If you’re seeking the gift for the person who wants to find everything, consider a metal detector.
“I’d have to compare metal detecting to finding a 20 in your pocket when you do laundry,” said Kevin Barkley, of Dalzell. “It’s about the same thing. You never know what you’re going to find until you try to look for it.”
Barkley is a charter member of the Illinois Valley Historical Research and Recovery Association, which now has more than 100 members.
The club meets monthly and, when possible, holds a club hunt twice a month.
“It’s a whole world of opportunity,” said Barkley, who has has been doing metal detecting for close to 30 years.
Besides old metal toys, tags, tokens and buttons there have been plenty of coins, some dating back more than a century.
Barkley said he annually recovers about 2,000 coins. Typically each year about 70 of them are silver, but this year the number of silver coins has topped 100.
A good metal detector is the key piece of equipment. They can cost from $200 to $800 depending on their features and sensitivity to different kinds of metal.
“Discrimination is the key to all these machines,” Barkley said. Older models require tuning, but the latest models with sophisticated microprocessor are “turn on and go,” he said.
Barkley cautions against buying bargain metal detectors.
“A $50 metal detector will frustrate you beyond belief,” Barkley said. “You will dig everything — and probably still not come with anything good. Anybody interested in buying a detector should do some homework before they buy it.”
Finding a good place to explore is the other important element of metal treasure hunting.
Typically, Barkley said, when a property owner is asked they likely will give permission for their grounds to be hunted, although some will not.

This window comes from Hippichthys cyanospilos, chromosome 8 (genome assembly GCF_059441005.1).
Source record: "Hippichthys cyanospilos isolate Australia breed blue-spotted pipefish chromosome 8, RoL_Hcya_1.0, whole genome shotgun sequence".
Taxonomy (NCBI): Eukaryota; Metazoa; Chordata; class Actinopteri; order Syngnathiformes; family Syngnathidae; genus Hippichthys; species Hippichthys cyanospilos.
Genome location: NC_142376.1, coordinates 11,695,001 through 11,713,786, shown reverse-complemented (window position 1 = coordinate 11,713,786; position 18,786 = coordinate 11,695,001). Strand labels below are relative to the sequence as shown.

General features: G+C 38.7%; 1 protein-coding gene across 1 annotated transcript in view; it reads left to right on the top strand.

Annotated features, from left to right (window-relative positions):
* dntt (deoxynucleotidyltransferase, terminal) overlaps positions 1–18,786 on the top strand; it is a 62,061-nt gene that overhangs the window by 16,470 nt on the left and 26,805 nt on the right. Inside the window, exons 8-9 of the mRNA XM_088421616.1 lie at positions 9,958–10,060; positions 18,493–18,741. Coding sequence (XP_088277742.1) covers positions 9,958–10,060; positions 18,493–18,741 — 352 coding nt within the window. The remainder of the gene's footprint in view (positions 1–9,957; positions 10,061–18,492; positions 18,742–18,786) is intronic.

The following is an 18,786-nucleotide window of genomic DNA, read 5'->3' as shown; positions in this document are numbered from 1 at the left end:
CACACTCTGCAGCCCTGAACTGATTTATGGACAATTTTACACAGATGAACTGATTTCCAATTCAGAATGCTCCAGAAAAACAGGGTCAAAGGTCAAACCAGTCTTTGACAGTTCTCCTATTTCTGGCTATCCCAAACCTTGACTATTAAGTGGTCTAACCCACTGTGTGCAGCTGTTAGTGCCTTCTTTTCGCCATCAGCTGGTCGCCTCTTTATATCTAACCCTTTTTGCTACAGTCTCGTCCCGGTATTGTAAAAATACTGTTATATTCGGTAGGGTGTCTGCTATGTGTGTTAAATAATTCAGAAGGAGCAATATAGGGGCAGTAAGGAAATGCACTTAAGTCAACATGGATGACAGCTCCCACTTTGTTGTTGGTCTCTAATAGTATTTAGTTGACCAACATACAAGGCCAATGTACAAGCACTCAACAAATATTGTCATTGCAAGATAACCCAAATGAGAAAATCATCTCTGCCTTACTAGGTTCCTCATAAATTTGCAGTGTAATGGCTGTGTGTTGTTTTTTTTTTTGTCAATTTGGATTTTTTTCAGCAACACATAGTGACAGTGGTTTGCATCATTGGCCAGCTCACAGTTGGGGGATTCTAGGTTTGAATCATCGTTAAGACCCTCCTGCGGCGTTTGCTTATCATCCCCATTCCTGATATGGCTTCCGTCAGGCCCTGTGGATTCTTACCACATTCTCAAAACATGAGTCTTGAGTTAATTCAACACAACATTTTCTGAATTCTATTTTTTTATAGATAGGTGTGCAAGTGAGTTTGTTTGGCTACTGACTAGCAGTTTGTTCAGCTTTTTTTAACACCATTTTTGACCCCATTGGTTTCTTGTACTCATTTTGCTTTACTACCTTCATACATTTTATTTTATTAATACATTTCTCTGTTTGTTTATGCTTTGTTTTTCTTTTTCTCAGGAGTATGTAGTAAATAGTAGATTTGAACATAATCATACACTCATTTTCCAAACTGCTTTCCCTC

“I do a lot of door knocking,” he said. “Most of the people are pretty open to allowing it.”
Public parks are another source of buried treasures, although local laws should be checked to make sure they can be explored.
“Starved Rock State Park is 100 percent off limits,” he cautioned.
One of Barkley’s personal favorite places to hunt is an old private picnic grove. It doesn’t matter that he goes every year. Weather conditions will change the positions of metal items underground. Additionally, upgraded equipment also may detect items missed in past years.
Some of what club members do is public service work. They may help find metal pins that establish land boundaries. Others will assist in locating a lost ring or keys dropped in a snowbank.
Barkley has found two class rings, one of which he was able to return to a graduate of St. Bede school, which is near his home.
A favorite find of Barkley’s was an old copper bell missing its clapper he found on a farm near Granville. He brought it to the farm owner, an elderly wheelchair-bound lady.
“She almost broke into tears,” Barkley recalled. “She said ‘That’s the bell my mom used to ring when it was time for us to come in to eat.’ "
The woman insisted Barkley keep the bell, but he refused. When she passed, a note was discovered on top of the bell instructing for it be given to him after she died.
“It is a very special piece in my collection,” Barkley said.
TO LEARN MORE ABOUT METAL DETECTING
The Illinois Valley Historical Research and Recovery Association has a web site loaded with information about metal detecting — including equipment recommendations. The club meets on the second Monday of each month in La Salle from January to November. The December meeting was a members only Christmas party. Visit ivhrra.com.